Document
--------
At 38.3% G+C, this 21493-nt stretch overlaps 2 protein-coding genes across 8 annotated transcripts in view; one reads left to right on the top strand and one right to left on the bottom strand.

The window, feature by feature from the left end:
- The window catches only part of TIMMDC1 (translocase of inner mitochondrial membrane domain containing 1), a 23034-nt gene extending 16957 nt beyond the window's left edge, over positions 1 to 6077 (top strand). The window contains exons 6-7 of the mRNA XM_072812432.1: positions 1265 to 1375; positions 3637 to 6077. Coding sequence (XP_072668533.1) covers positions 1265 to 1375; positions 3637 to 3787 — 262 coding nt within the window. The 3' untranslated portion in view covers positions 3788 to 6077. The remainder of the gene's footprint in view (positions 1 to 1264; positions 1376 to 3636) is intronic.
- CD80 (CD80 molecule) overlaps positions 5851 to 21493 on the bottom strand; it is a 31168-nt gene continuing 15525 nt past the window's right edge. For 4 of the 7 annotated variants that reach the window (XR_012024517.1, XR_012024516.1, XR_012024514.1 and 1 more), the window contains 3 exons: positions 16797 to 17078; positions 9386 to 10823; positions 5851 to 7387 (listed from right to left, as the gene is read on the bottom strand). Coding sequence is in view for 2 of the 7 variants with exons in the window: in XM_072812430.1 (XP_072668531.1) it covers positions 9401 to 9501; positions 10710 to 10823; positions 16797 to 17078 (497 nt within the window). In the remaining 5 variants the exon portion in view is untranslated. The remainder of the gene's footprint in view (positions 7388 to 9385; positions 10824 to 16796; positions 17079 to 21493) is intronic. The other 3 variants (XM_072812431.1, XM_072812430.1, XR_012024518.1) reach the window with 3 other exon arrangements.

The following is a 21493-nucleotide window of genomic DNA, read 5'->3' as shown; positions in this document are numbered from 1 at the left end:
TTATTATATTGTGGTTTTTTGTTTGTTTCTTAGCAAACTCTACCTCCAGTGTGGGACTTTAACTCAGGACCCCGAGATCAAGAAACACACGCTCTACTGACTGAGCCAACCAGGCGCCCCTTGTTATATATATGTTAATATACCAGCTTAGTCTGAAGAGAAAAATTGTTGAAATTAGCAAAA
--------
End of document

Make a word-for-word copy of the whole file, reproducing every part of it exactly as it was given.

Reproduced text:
At 38.3% G+C, this 21493-nt stretch overlaps 2 protein-coding genes across 8 annotated transcripts in view; one reads left to right on the top strand and one right to left on the bottom strand.

The window, feature by feature from the left end:
- The window catches only part of TIMMDC1 (translocase of inner mitochondrial membrane domain containing 1), a 23034-nt gene extending 16957 nt beyond the window's left edge, over positions 1 to 6077 (top strand). The window contains exons 6-7 of the mRNA XM_072812432.1: positions 1265 to 1375; positions 3637 to 6077. Coding sequence (XP_072668533.1) covers positions 1265 to 1375; positions 3637 to 3787 — 262 coding nt within the window. The 3' untranslated portion in view covers positions 3788 to 6077. The remainder of the gene's footprint in view (positions 1 to 1264; positions 1376 to 3636) is intronic.
- CD80 (CD80 molecule) overlaps positions 5851 to 21493 on the bottom strand; it is a 31168-nt gene continuing 15525 nt past the window's right edge. For 4 of the 7 annotated variants that reach the window (XR_012024517.1, XR_012024516.1, XR_012024514.1 and 1 more), the window contains 3 exons: positions 16797 to 17078; positions 9386 to 10823; positions 5851 to 7387 (listed from right to left, as the gene is read on the bottom strand). Coding sequence is in view for 2 of the 7 variants with exons in the window: in XM_072812430.1 (XP_072668531.1) it covers positions 9401 to 9501; positions 10710 to 10823; positions 16797 to 17078 (497 nt within the window). In the remaining 5 variants the exon portion in view is untranslated. The remainder of the gene's footprint in view (positions 7388 to 9385; positions 10824 to 16796; positions 17079 to 21493) is intronic. The other 3 variants (XM_072812431.1, XM_072812430.1, XR_012024518.1) reach the window with 3 other exon arrangements.

The following is a 21493-nucleotide window of genomic DNA, read 5'->3' as shown; positions in this document are numbered from 1 at the left end:
TTATTATATTGTGGTTTTTTGTTTGTTTCTTAGCAAACTCTACCTCCAGTGTGGGACTTTAACTCAGGACCCCGAGATCAAGAAACACACGCTCTACTGACTGAGCCAACCAGGCGCCCCTTGTTATATATATGTTAATATACCAGCTTAGTCTGAAGAGAAAAATTGTTGAAATTAGCAAAA